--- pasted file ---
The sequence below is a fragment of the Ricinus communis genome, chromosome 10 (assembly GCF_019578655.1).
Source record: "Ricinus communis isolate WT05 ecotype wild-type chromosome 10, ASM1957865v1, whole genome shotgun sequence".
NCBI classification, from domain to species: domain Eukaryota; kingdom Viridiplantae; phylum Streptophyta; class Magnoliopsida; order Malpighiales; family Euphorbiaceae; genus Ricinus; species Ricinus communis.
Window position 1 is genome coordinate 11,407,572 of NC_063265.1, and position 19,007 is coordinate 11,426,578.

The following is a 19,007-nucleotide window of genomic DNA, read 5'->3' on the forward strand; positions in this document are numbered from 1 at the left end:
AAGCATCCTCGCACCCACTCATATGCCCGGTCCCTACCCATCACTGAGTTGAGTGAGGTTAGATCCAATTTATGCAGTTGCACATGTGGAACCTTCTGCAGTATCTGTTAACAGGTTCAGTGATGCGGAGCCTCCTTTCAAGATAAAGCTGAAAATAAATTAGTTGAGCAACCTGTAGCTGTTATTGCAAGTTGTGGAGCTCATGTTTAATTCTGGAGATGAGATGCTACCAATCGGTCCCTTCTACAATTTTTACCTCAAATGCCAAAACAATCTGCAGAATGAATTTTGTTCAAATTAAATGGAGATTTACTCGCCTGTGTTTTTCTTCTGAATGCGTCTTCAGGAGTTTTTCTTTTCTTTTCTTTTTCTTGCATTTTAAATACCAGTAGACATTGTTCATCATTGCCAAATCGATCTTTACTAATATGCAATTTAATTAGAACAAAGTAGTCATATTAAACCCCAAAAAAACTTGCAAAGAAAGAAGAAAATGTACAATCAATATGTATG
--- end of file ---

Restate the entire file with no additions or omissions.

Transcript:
The sequence below is a fragment of the Ricinus communis genome, chromosome 10 (assembly GCF_019578655.1).
Source record: "Ricinus communis isolate WT05 ecotype wild-type chromosome 10, ASM1957865v1, whole genome shotgun sequence".
NCBI classification, from domain to species: domain Eukaryota; kingdom Viridiplantae; phylum Streptophyta; class Magnoliopsida; order Malpighiales; family Euphorbiaceae; genus Ricinus; species Ricinus communis.
Window position 1 is genome coordinate 11,407,572 of NC_063265.1, and position 19,007 is coordinate 11,426,578.

The following is a 19,007-nucleotide window of genomic DNA, read 5'->3' on the forward strand; positions in this document are numbered from 1 at the left end:
AAGCATCCTCGCACCCACTCATATGCCCGGTCCCTACCCATCACTGAGTTGAGTGAGGTTAGATCCAATTTATGCAGTTGCACATGTGGAACCTTCTGCAGTATCTGTTAACAGGTTCAGTGATGCGGAGCCTCCTTTCAAGATAAAGCTGAAAATAAATTAGTTGAGCAACCTGTAGCTGTTATTGCAAGTTGTGGAGCTCATGTTTAATTCTGGAGATGAGATGCTACCAATCGGTCCCTTCTACAATTTTTACCTCAAATGCCAAAACAATCTGCAGAATGAATTTTGTTCAAATTAAATGGAGATTTACTCGCCTGTGTTTTTCTTCTGAATGCGTCTTCAGGAGTTTTTCTTTTCTTTTCTTTTTCTTGCATTTTAAATACCAGTAGACATTGTTCATCATTGCCAAATCGATCTTTACTAATATGCAATTTAATTAGAACAAAGTAGTCATATTAAACCCCAAAAAAACTTGCAAAGAAAGAAGAAAATGTACAATCAATATGTATG